Wednesday, March 22, 2017

Provincial assessment process remains significant irritant for City Council members

Council members had a number of questions on Monday, seeking
information as to how provincial legislation is impacting on their ability
to spread out the burden of tax collection in the community

Monday's final look at the 2017 Budget process didn't provide for much in the way of new information as to  the city's financial plan for the year ahead.

The City's Financial Officer Corinne Bomben for most part confined her review towards a few final themes on taxation levels during a short presentation.

Focusing her comments towards a tweaking of the numbers on mill rate taxation, noting that the industrial levels had been reduced slightly owing to elements related to the province's assessment and taxation cap process.

That made for one more opportunity for City Council members to raise their concerns over how decisions being made in Victoria, are leaving Council members to have to rely more and more on residential and business taxation to fund their budget plans for the year.

 Concerns over capped  taxation values and assessment
issues generated by major industrial sources
continues to dominate City council reviews of the Budget 

Both Councillor Joy Thorkelson and Barry Cunningham addressed those key issues, reviewing some of the concerns that they have in the way the province is approaching the issue of taxation on port and industrial related properties.

With the pair highlighting how those decisions are creating added challenges in the city's ability to raise revenues and address local concerns.

Councillor Thorkelson called attention to changes to the rates from last year to this and reviewed how that leaves the city to need more from residential and business rate payers.

"So what I understand, then there will be likely no higher contributions from the major industrial to our tax base over last years ... So if we need to raise 160,000 dollars more, only fifteen thousand is coming, if I understand you correctly, from major industrial and the rest has to be made up between, really between, residences and businesses"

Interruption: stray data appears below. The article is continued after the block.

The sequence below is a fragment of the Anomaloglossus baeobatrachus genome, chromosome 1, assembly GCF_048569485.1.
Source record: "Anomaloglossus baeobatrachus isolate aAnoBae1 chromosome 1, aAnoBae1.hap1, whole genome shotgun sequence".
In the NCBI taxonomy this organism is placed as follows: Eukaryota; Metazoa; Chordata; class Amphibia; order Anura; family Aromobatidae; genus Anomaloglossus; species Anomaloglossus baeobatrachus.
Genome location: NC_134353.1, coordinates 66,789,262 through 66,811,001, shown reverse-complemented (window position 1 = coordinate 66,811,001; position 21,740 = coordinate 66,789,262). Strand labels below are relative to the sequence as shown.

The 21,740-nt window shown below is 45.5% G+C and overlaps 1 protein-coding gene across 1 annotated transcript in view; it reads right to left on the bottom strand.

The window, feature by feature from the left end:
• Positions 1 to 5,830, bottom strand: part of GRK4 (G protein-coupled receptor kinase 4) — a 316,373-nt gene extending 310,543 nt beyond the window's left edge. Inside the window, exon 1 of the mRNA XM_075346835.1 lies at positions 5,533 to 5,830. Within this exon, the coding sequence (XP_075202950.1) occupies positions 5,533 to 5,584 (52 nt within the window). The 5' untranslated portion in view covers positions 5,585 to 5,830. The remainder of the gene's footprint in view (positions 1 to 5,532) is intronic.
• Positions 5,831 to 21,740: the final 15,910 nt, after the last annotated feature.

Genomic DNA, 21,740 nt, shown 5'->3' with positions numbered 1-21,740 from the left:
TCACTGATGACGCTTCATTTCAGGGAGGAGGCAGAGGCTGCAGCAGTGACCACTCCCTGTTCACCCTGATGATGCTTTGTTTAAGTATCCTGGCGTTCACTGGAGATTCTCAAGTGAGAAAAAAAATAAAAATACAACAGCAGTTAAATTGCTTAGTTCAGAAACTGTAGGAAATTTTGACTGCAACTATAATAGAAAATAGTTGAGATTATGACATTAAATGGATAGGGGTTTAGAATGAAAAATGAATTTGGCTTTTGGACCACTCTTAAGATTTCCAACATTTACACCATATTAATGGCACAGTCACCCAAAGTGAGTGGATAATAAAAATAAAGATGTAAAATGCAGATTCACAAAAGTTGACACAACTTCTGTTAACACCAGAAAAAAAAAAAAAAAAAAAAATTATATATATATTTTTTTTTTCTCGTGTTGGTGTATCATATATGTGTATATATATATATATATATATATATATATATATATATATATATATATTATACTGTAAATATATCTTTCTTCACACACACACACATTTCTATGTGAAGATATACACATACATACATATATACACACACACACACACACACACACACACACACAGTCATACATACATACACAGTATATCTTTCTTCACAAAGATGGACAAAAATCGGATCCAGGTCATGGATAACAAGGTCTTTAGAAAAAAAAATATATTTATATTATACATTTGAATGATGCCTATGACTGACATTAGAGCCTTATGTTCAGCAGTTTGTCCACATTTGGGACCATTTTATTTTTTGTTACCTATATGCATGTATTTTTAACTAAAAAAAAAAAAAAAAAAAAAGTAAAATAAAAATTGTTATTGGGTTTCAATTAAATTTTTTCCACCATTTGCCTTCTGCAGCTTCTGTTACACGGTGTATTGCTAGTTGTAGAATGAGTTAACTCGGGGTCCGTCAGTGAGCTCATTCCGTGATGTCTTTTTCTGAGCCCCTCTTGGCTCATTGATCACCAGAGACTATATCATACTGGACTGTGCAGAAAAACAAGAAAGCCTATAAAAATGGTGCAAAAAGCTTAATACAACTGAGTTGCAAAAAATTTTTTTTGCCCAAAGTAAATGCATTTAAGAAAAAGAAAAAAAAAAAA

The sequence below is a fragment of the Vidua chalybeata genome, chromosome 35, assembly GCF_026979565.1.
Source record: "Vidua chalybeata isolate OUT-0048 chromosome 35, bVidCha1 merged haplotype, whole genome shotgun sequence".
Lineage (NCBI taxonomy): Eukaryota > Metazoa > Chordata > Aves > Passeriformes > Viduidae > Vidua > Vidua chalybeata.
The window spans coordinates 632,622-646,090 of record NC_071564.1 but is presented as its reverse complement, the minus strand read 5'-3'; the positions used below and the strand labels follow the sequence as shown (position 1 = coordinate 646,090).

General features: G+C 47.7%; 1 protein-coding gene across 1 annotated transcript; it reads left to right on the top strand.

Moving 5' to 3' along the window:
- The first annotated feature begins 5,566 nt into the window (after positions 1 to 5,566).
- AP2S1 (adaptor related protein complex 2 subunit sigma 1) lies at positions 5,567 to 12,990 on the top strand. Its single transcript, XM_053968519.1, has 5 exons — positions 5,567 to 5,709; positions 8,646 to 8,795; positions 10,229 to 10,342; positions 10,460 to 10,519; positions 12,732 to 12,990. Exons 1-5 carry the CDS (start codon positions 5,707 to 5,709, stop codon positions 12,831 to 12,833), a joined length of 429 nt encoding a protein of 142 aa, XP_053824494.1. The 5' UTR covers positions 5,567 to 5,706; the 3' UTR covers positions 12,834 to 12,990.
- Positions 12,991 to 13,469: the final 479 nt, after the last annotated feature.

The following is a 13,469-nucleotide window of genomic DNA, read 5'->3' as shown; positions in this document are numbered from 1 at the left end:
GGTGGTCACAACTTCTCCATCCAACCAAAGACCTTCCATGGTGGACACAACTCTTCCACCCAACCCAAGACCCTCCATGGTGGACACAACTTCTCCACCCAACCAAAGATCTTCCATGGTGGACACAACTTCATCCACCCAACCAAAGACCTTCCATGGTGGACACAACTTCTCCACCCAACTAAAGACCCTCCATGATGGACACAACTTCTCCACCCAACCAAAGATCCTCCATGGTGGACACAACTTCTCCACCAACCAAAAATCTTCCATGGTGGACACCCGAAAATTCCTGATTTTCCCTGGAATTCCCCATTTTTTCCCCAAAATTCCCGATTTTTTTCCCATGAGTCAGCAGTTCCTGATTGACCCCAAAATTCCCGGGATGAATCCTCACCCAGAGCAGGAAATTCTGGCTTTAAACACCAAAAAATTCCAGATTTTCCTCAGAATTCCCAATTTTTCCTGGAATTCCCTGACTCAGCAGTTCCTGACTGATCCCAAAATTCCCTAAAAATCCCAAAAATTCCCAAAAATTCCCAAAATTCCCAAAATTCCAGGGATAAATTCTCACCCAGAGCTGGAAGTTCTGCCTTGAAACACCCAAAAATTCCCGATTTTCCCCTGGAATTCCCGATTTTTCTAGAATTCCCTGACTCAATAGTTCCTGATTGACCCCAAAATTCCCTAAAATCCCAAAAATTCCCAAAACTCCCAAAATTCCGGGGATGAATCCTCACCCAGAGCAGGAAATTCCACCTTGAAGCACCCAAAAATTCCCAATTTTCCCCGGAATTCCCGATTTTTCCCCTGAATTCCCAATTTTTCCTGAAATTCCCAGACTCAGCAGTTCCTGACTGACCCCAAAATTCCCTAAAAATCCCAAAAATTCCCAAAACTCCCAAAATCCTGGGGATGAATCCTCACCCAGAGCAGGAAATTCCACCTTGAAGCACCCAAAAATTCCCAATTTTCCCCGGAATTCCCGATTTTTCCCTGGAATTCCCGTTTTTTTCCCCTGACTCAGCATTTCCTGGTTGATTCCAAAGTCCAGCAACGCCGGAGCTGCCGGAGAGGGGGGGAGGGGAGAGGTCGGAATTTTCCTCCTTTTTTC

Those were observations that were confirmed by the CFO who outlined a bit of background on those themes for Council members.

For his part, Councillor Cunningham made mention of a number of aspects of the provincial process that are of concern for him.

First asking for clarification on how the provincial rules have been applied and providing some observations on how how that process is creating additional burdens on the remaining categories that city uses to collect taxation from.

"So, not only has the province capped heavy industry, now they're nit picking and changing the way that B.C. assessment does it, so the value drops even more and we get less taxes from heavy industry is what you're saying"

The budget consultation process, offered one final opportunity for public comment, however no members of the public in attendance approached the microphone to participate in the final engagement period.

Council will now move forward towards adopting their Budget over the next month, putting in place their financial plan and settling on whatever increase to taxation, currently suggested at 1.5 percent, that they will require to address their budget deficit.

A full overview of the 2017 Budget process can be examined here.

You can examine the discussion related to the province's assessment methods form the City's Video archive, it runs from the start of the meeting on the night and continues for the first nine minutes of the session.

The city's concerns related to provincial assessment levels and caps on industrial taxation have become an annual refrain from council members, but this year the political stars seem to be aligning for Prince Rupert Council.

The annual budget process and the focus on the impact of the provincial policies on the city's ability to raise revenue come as we head into the heart of the campaigning for the upcoming provincial election.

This offers Council members a unique opportunity to invite the declared candidates for the North Coast seat in the Legislature to make their views known to the city (and for electors) as to  how they would offer help to the cause.

In the past, Councillor Cunningham has made frequent mention of the need for Council to host presentations to the explore issues of note whether from civic departments or elsewhere.

This topic would seem to offer up the perfect opportunity to invite both the incumbent NDP MLA Jennifer Rice and her challenger Liberal Herb Pond to attend an upcoming public session of Council.

Ready to answer the questions from council members when it comes to civic concerns for the election period, and perhaps of even more importance, to go on the record for future reference by council members for the next discussion on financial issues with provincial officials.

A review of our archive of current election themes shows that  issues related to City concerns haven't to this point made for much of a contribution to the campaign discussion.

By raising such issues as the taxation caps, assessment concerns and other provincial irritants would help to move the city's message into that campaign narrative.

For more items related to Monday's Council session see our Council Timeline Archive here.

Further notes on City Council issues can be found on our Council Discussion page.

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